- Interesting plot. The fate of the world is on the shoulders of a bunch of kids from a small town. It’s a classic underdog scenario, but a well-loved classic. I also like the whole “wheel of time” concept too.
- Rich world. Jordan’s a pretty talented world-builder. There are a lot of rich cultures and interesting locales that add a lot of depth to the story.
- Brandon Sanderson. I recently read and enjoyed the Mistborn trilogy. I have full confidence that the finale of the series is capable hands, now that the reigns have been handed off with Jordan’s passing. I want to see how it ends and how Sanderson’s touch affects the story.
Unfortunately, there are several key factors that are making this completely impossible. To start with, I can’t get through the 5th book, Fires of Heaven. But it’s the same reasons that are preventing me from finishing that book that have made me decide to quit, including:
- The series is too long. 14 books is a lot.
- Each book is too long. The paperbacks tend to be 800 pages or more.
- Not enough happens to keep my interest. I can’t read a novel like Brent Week’s The Way of Shadow which is full of so many twists and turns that it makes your head spin, and then read The Wheel of Time which pauses over every detail and moves at a sluggish pace.
- The writing is terrible. There, I said it. Robert Jordan has a great imagination, but his writing is not up to snuff with the fantasy authors that I really enjoy.
- There’s no trust. The characters constantly lie to and keep secrets from each other. Instead of working together, they are constantly at odds, even though they are all working towards the same goal. That’s just stupid and it’s not a good enough reason to draw out the plot.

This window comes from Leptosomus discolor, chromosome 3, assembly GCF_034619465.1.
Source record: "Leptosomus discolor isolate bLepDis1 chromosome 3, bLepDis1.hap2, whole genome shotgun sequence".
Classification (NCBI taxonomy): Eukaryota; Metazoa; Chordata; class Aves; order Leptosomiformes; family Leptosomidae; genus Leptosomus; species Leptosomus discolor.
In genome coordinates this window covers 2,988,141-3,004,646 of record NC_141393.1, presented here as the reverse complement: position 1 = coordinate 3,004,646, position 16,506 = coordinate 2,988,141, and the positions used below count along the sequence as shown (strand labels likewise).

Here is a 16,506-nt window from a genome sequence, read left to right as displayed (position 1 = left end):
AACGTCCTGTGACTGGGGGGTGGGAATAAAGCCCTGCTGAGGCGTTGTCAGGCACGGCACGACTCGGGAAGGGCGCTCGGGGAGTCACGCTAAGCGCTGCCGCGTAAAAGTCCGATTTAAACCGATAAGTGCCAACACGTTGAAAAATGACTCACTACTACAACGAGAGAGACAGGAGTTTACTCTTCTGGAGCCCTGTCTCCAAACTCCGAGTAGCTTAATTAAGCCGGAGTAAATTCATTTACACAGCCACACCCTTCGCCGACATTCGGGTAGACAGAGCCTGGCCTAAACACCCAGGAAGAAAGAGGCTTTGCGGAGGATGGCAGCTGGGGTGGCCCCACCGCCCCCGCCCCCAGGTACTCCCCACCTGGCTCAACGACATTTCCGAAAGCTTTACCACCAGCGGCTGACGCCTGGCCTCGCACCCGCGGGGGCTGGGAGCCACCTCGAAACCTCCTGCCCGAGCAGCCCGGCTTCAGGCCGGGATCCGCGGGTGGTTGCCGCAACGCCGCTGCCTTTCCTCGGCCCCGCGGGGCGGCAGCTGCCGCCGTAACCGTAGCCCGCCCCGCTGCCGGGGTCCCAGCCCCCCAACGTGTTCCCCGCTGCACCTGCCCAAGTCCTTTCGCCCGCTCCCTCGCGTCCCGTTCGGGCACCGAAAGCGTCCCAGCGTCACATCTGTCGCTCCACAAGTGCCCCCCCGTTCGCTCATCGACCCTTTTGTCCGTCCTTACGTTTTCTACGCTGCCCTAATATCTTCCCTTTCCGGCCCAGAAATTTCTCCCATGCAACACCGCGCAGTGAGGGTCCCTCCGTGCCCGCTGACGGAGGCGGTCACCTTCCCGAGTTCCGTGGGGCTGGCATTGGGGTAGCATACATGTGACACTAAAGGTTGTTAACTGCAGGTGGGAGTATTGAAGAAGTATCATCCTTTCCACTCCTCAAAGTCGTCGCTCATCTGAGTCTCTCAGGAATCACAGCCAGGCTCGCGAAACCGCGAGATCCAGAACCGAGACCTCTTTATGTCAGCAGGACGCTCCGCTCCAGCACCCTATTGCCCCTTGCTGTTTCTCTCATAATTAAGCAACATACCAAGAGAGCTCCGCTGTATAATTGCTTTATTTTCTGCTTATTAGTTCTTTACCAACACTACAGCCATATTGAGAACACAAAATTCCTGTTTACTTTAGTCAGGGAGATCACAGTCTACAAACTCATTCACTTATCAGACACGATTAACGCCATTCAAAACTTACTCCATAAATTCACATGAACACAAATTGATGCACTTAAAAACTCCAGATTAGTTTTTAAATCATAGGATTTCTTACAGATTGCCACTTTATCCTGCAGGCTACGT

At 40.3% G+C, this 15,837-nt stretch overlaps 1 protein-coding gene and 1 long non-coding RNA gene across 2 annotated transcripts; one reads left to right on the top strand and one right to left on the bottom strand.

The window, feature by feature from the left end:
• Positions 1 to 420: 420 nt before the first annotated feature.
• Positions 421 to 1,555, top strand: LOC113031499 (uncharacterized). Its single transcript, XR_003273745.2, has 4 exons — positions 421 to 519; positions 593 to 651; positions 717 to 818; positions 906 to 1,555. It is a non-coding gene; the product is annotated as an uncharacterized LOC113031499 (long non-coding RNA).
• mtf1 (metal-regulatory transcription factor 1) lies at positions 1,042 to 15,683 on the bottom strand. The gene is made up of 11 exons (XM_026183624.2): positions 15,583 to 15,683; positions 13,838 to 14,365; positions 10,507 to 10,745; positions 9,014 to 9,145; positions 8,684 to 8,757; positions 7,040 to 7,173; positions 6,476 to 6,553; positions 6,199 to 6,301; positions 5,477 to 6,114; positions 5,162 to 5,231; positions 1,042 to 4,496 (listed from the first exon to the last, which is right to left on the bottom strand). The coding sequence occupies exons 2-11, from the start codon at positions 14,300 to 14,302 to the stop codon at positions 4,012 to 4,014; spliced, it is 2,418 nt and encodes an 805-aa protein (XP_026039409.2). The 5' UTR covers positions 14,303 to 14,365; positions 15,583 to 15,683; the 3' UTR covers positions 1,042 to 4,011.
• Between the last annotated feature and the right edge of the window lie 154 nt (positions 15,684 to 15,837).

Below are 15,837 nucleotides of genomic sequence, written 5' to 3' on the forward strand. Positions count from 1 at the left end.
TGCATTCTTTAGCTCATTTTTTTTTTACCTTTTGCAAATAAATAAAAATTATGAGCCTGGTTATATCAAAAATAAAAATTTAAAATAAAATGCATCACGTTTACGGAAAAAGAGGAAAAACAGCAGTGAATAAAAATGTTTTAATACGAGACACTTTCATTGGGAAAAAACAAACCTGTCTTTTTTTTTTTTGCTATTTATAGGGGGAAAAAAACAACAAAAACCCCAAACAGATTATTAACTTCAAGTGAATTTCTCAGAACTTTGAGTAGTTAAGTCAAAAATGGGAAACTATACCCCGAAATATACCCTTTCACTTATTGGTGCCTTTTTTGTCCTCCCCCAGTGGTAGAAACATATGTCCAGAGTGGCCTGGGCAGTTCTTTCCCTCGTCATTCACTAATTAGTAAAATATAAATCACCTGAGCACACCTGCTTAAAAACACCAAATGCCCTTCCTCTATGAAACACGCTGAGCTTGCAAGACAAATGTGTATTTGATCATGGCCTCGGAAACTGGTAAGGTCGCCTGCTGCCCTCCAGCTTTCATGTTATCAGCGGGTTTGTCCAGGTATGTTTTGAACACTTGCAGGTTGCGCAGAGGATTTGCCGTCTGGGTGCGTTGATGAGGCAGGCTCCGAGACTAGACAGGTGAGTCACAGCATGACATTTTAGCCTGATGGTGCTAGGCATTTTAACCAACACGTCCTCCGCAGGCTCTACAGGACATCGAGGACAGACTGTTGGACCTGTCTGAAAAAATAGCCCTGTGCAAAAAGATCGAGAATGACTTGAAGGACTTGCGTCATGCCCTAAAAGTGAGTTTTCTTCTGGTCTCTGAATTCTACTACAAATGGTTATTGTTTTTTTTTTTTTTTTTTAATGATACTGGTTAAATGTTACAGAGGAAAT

- All the women are cruel. Seriously. There isn’t a single female character that is likable in the slightest bit. They are so mean and stubborn that I don’t even understand how the human race survives.
- All the men are morons. Apparently, men are completely incapable of understanding women at all. It’s almost offensive.
- There’s no romance. I never thought I would need this in a book, but, damn, you can’t have that much sexual tension and no action.
- There’s no action. The world is in an uproar and all we get is one, maybe two fights a book. And these are long books. I need more battles, more fights, more ambushes, more scuffles…just give me some action, man!
- I’m really sick of reading about dresses.
There are more reasons, minor ones that also contribute. For example, the reason I had to stop reading Fires of Heaven was a scene between Siuan Sanche and several Aes Sedai. Siuan, the former Seat, has been stilled and the Aes Sedai now see her as completely and utterly useless. How is that even remotely possible? How can an entire group of seemingly intelligent and powerful women think that, just because a woman can no longer access the Power, that she has no more use? Was her brain also melted? No. Then, why?
I don’t know, but it’s that kind of terrible writing that has made me decide to stop reading the series. Like I said, I really enjoyed the overall plot and world, so if you can get past the little things, then you’ll probably actually enjoy the series. I can’t so I guess I’m just going to have to read the plot summaries and call it good enough.